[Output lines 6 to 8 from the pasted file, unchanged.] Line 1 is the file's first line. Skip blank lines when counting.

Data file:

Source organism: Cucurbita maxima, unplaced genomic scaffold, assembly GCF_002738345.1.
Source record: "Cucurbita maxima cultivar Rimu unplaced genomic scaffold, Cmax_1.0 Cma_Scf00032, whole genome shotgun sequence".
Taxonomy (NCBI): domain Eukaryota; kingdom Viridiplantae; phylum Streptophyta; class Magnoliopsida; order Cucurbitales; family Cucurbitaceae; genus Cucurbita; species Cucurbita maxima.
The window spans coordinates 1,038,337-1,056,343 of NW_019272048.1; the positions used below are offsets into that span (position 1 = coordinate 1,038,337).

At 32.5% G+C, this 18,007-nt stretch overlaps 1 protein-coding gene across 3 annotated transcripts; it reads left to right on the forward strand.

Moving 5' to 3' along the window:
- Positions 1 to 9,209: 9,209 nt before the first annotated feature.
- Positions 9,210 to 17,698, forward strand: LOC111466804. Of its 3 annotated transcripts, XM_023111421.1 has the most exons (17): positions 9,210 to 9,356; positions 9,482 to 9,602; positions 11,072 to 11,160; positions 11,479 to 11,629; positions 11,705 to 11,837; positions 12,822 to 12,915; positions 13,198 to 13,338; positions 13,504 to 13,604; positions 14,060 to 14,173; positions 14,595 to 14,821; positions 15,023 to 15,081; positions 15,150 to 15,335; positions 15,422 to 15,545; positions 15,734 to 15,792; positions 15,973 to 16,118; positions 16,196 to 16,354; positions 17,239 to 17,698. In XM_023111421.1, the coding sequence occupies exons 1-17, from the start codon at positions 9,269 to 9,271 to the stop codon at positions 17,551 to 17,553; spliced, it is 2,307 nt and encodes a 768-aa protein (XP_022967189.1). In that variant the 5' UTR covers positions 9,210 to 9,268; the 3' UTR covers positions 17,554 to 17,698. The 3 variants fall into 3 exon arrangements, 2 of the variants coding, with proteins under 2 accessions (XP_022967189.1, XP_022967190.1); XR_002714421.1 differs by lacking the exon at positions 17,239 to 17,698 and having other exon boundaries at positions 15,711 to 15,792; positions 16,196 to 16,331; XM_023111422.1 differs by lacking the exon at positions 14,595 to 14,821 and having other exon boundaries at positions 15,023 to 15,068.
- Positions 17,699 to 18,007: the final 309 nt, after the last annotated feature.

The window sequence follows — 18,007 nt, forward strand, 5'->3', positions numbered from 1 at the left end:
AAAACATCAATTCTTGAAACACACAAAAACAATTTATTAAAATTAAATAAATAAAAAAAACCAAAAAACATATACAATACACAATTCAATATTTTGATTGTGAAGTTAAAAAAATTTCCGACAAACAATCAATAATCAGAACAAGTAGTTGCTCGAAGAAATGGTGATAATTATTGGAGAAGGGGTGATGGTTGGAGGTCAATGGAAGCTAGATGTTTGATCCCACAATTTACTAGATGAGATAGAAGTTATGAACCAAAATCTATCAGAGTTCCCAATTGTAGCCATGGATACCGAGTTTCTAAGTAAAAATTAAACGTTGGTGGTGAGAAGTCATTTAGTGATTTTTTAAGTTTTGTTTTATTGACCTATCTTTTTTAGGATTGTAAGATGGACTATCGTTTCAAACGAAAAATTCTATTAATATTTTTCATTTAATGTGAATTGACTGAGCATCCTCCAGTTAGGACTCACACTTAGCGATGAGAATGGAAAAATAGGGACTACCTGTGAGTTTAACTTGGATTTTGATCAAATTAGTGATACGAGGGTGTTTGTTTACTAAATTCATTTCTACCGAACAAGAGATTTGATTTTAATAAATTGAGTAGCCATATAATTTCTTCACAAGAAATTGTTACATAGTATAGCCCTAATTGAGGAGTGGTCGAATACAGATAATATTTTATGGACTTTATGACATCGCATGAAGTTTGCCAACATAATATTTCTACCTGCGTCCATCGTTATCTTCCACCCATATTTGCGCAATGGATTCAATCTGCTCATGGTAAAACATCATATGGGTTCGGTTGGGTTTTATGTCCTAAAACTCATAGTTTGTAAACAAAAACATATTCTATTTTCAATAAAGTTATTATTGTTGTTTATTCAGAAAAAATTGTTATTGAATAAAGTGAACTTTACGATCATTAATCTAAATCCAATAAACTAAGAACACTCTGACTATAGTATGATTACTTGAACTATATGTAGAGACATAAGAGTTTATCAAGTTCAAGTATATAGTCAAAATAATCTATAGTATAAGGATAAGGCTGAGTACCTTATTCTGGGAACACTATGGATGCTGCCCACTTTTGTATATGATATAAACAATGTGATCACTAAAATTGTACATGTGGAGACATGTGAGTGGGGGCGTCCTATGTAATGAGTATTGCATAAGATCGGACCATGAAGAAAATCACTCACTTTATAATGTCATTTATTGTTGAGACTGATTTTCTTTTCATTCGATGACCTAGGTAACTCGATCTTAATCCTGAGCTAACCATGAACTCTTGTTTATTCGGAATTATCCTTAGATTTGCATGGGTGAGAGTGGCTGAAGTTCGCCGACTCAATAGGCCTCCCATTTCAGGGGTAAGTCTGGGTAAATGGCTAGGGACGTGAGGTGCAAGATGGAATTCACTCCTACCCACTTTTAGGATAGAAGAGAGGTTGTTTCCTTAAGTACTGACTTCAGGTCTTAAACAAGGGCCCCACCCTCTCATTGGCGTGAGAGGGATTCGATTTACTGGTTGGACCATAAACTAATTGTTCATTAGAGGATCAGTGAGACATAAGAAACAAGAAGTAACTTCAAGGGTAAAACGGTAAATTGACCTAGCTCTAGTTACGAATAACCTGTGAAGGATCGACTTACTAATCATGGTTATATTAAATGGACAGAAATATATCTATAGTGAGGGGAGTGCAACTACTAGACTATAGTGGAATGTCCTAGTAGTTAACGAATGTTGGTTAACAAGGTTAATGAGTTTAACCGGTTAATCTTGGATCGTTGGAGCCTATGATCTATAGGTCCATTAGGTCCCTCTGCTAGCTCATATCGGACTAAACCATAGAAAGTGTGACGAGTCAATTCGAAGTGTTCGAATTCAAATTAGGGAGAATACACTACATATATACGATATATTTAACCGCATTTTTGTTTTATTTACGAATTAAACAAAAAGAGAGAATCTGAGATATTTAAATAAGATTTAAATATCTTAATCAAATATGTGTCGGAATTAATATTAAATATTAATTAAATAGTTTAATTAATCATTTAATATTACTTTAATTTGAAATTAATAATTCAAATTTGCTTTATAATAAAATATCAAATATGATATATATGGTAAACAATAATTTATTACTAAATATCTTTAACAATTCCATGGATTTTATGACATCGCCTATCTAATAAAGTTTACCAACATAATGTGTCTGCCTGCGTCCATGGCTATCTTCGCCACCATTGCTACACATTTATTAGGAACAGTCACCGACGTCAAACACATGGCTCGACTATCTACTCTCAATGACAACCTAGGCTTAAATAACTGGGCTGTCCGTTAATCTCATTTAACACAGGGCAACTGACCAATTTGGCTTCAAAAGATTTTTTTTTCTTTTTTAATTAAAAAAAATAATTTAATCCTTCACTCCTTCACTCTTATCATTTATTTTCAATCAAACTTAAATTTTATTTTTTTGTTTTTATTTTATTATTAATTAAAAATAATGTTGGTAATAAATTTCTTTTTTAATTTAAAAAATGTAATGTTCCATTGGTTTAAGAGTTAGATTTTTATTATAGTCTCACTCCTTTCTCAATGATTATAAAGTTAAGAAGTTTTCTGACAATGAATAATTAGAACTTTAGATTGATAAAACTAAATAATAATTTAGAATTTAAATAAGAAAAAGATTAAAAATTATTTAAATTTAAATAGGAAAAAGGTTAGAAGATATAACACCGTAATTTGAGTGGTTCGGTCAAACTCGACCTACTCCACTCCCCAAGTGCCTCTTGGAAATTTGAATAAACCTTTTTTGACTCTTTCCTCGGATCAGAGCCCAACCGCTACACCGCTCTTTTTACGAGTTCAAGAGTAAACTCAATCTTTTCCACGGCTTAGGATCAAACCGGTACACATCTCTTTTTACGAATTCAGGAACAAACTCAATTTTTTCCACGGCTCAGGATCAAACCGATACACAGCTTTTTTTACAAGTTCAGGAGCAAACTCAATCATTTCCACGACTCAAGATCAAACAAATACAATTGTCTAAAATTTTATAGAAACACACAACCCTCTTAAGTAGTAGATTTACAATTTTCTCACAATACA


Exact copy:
Moving 5' to 3' along the window:
- Positions 1 to 9,209: 9,209 nt before the first annotated feature.
- Positions 9,210 to 17,698, forward strand: LOC111466804. Of its 3 annotated transcripts, XM_023111421.1 has the most exons (17): positions 9,210 to 9,356; positions 9,482 to 9,602; positions 11,072 to 11,160; positions 11,479 to 11,629; positions 11,705 to 11,837; positions 12,822 to 12,915; positions 13,198 to 13,338; positions 13,504 to 13,604; positions 14,060 to 14,173; positions 14,595 to 14,821; positions 15,023 to 15,081; positions 15,150 to 15,335; positions 15,422 to 15,545; positions 15,734 to 15,792; positions 15,973 to 16,118; positions 16,196 to 16,354; positions 17,239 to 17,698. In XM_023111421.1, the coding sequence occupies exons 1-17, from the start codon at positions 9,269 to 9,271 to the stop codon at positions 17,551 to 17,553; spliced, it is 2,307 nt and encodes a 768-aa protein (XP_022967189.1). In that variant the 5' UTR covers positions 9,210 to 9,268; the 3' UTR covers positions 17,554 to 17,698. The 3 variants fall into 3 exon arrangements, 2 of the variants coding, with proteins under 2 accessions (XP_022967189.1, XP_022967190.1); XR_002714421.1 differs by lacking the exon at positions 17,239 to 17,698 and having other exon boundaries at positions 15,711 to 15,792; positions 16,196 to 16,331; XM_023111422.1 differs by lacking the exon at positions 14,595 to 14,821 and having other exon boundaries at positions 15,023 to 15,068.